It is a pioneering company on the national stage that combines the principles of permaculture with the different areas of conventional engineering. Terracrua Design is situated at an intermediate point between the two, with the aim of creating or co-creating new forms of dealing with the land and the landscape.
That’s the work it has been doing in various projects, public and private, as well as in training and
education, where its role has been to do things in a different way. In total, the company has nine permanent staff, a group of agents for change in education and the environmental aspect, in
the rural and urban environments and in school teaching.

Terracrua Design is a different kind of company that works on the basis of an innovative model of ecological design. Terracrua Design brings together engineering and architecture, landscaping and ecology and the principles of permaculture. A new concept of design that combines principles and strategies that go beyond sustainability and includes innovation, economic viability and social and
environmental responsibility in a holistic model. Established as a company around two and a half years ago, Terracrua Design provides a range of services, consultancy, planning and management of regenerative ecological projects, but its foundations were laid some nine years ago. “We started in 2009 as an informal group originally set up with a training component,” says Nuno Mamede, one of the company’s founders, at the same time as he explains the reasons behind the name Terra Crua (literally “raw earth”). “It was the name we gave to our informal collective because we essentially carried out natural construction and 90% was delivered in the form of workshops, sometimes to help small owners with few resources to establish specific elements, small houses, support buildings for agriculture or appropriate technology.”
At the age of 38, Nuno Mamede has a considerable career behind him in different fields. His interest in different social forms started when he was an adolescent, and, after living in various places and analysing various communities in Portugal and Spain, he started to devote himself to organic farming.

At present, he is one of the most prominent trainers in the field of permaculture in the country. In recent years, he has devoted himself to the study of topography, landscape and ecological systems. “At the beginning, we held workshops throughout the country with the intention that each of our programmes
would leave something lasting that would benefit the local people. As time passed, we realised both the importance of the environment and of bringing together the different elements in the best way, elements that fulfil different functions,”
he explains, at the same time as he mentions the three people who have inspired him during his career: “Lesley Martin, with whom I completed the course of design in Permaculture, and Rosemary Morrow and Jillian Hovey, with whom I attended training courses, and who are all major reference points for me.” Nuno Mamede works today as a consultant, designer and manager of regenerative ecological projects in a company that comprises nine people, divided between the office and the outside world, together with an external team of consultants and other external staff, depending on the project.
“We have a permanent team of nine members of staff, including people trained in different areas, such as landscape architecture, feng shui, biodynamics, civil engineering, bioconstruction, permaculture, permaculture design and environmental education. I believe that working in an association is important; I am continuing to work and be a member of several associations, but two and a half years ago we changed from being an informal collective to a company. It was necessary to streamline processes, to make it easier to undertake work and to have a legal entity to carry out our function and essentially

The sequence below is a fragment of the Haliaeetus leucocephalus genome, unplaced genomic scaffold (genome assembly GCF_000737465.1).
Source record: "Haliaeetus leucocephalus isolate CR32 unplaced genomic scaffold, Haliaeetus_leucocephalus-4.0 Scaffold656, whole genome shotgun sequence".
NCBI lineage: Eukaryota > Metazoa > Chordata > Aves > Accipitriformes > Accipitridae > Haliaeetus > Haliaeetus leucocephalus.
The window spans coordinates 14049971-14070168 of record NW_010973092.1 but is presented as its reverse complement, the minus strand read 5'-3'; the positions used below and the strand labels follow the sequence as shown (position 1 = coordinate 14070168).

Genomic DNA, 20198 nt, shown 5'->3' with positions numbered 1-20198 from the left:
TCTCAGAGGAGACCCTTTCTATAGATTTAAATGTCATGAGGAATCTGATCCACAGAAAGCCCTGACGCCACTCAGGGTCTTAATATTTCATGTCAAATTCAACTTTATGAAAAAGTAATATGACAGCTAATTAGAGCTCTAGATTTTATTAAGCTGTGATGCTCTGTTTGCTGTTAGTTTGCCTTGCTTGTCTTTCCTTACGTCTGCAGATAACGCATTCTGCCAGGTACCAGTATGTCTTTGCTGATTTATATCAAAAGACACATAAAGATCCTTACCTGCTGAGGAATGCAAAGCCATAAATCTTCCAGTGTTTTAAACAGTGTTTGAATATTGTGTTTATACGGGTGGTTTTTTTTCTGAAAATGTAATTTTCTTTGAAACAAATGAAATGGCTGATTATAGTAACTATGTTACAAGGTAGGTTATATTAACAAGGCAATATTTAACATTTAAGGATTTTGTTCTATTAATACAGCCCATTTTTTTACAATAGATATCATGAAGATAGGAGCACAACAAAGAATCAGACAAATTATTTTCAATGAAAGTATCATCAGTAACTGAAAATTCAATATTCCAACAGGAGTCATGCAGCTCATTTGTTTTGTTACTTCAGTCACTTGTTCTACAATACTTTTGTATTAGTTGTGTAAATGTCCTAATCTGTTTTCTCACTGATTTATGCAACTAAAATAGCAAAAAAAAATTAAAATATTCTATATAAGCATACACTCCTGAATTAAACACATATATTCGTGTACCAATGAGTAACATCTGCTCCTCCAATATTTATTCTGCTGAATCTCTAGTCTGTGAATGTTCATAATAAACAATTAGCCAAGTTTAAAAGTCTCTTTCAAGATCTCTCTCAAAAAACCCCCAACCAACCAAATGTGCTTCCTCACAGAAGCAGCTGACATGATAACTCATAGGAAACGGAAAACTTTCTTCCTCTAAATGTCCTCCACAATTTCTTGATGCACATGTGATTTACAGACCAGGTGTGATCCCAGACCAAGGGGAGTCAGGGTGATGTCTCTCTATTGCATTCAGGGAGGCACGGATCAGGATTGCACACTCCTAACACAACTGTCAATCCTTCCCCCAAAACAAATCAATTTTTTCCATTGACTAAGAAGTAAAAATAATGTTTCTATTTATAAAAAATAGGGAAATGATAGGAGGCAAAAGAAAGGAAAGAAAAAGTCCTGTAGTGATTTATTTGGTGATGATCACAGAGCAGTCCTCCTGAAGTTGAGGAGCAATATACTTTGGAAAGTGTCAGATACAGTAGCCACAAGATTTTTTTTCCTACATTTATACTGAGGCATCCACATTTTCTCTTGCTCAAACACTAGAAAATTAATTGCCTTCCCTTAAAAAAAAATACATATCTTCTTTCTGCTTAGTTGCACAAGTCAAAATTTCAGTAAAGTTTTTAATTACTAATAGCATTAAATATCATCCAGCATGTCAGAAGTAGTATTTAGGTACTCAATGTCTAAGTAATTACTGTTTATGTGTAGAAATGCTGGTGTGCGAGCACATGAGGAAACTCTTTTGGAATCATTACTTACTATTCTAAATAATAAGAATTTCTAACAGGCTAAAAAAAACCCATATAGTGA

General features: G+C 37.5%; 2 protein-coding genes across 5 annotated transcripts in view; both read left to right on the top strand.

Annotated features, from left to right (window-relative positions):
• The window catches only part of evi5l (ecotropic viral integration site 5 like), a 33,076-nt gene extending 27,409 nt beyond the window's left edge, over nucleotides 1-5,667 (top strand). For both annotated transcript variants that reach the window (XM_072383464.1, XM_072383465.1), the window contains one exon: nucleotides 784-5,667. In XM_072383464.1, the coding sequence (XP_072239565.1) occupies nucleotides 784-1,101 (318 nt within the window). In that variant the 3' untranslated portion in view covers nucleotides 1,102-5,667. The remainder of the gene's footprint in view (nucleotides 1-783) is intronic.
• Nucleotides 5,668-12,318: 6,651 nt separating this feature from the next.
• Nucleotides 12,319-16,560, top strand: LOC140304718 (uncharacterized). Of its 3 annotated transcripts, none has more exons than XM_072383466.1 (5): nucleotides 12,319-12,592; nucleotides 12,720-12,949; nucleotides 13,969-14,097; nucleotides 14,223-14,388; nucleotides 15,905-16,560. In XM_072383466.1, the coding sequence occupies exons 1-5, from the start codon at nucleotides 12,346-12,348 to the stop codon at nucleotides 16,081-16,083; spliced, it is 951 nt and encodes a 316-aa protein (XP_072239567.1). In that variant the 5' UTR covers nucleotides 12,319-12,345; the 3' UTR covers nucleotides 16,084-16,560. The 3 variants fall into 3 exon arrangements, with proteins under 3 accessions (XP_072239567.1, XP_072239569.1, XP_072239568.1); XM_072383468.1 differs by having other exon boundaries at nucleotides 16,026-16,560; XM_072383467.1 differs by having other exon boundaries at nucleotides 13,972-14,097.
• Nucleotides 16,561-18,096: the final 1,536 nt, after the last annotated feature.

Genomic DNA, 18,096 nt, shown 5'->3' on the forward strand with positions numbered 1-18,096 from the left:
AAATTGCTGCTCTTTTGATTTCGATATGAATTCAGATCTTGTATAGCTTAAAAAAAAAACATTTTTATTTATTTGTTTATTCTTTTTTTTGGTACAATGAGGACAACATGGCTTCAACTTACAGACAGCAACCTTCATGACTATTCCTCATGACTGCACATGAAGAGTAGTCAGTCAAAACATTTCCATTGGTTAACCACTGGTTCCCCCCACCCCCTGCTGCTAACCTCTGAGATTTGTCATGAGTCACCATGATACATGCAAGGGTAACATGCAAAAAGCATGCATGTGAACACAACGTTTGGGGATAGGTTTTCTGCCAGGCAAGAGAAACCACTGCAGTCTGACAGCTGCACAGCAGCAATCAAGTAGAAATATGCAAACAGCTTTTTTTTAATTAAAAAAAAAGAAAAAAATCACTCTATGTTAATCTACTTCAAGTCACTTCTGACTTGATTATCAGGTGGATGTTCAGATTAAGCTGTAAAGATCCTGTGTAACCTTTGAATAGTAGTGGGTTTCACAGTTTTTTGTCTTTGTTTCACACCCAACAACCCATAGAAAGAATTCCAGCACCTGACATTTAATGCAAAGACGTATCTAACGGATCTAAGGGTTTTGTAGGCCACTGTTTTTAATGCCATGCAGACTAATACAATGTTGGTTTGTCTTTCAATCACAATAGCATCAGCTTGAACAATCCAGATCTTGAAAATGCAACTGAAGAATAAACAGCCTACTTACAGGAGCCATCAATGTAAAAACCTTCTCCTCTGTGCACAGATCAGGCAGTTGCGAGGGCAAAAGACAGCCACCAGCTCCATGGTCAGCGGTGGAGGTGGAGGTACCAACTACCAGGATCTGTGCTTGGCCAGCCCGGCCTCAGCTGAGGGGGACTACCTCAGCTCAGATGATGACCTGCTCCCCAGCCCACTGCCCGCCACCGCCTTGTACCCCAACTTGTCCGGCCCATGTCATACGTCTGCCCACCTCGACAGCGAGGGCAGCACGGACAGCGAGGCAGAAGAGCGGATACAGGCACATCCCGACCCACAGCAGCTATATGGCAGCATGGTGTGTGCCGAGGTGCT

to put permaculture on the job market,”
he says, adding that he hopes that people will appear
who are interested in doing similar work. “We feel a little bit alone, but I know that the will
is there for more ecological design teams to come into being, and that is something that would be
very positive for everyone,”
he stresses.

From permaculture to ecological design But, in the end, what is the difference between permaculture and permaculture design, also known as ecological design? “In essence, permaculture is a kind of idea or philosophy, rather conceptual, concerning three ethical principles: caring for the land, caring for people, and sharing resources, with the aim of them all working across the different sectors of human activity. However, the majority of people who work in permaculture are more focused on family and individual
he clarifies, and then presents the differences in the concept of ecological design. “It is about introducing a method, a design methodology and a planning system that can be applied and replicated in any area of human activity, to forests, roads, to rural or urban environments.

“What we are doing is something new. We are trying to bring engineering together with architecture, with landscaping, and always based on the three pillars that are our ethical principles. As a company, we opted to construct a model that doesn’t make people hostage to a consultant. We are not interested in having projects that last forever. Our aim, when we do a project, is for the client to able to continue implementing it, needing us as little as possible, because, if a person is dependent, it’s because permaculture design is not being implemented and the information is not being passed on well,” he emphasises.

Since it was established in 2015, Terracrua Design has worked in different fields, ranging from projects
in urban areas to rural sites, to the creation of dams, properties for rural tourism or family-run guest houses, agricultural production facilities, riverside regeneration, creation of orchards, and many others. “The aim is to design systems based on a concept of regeneration that are so good, so productive, so abundant and so diverse that people have more time for themselves and their families, that enable them to be involved in other activities apart from work and have an improved quality of life. My personal aim is to implement appealing projects from an ecological point of view, that are based on principles of sustainability and ecological regeneration, but that are appealing for people who are more involved in industry, in agricultural production, or in the primary sectors, and are starting to accept these ideas more, not so much from a perspective that is excessively alternative, remote or idyllic, but that is viable in the present and attractive in terms of a financial investment.”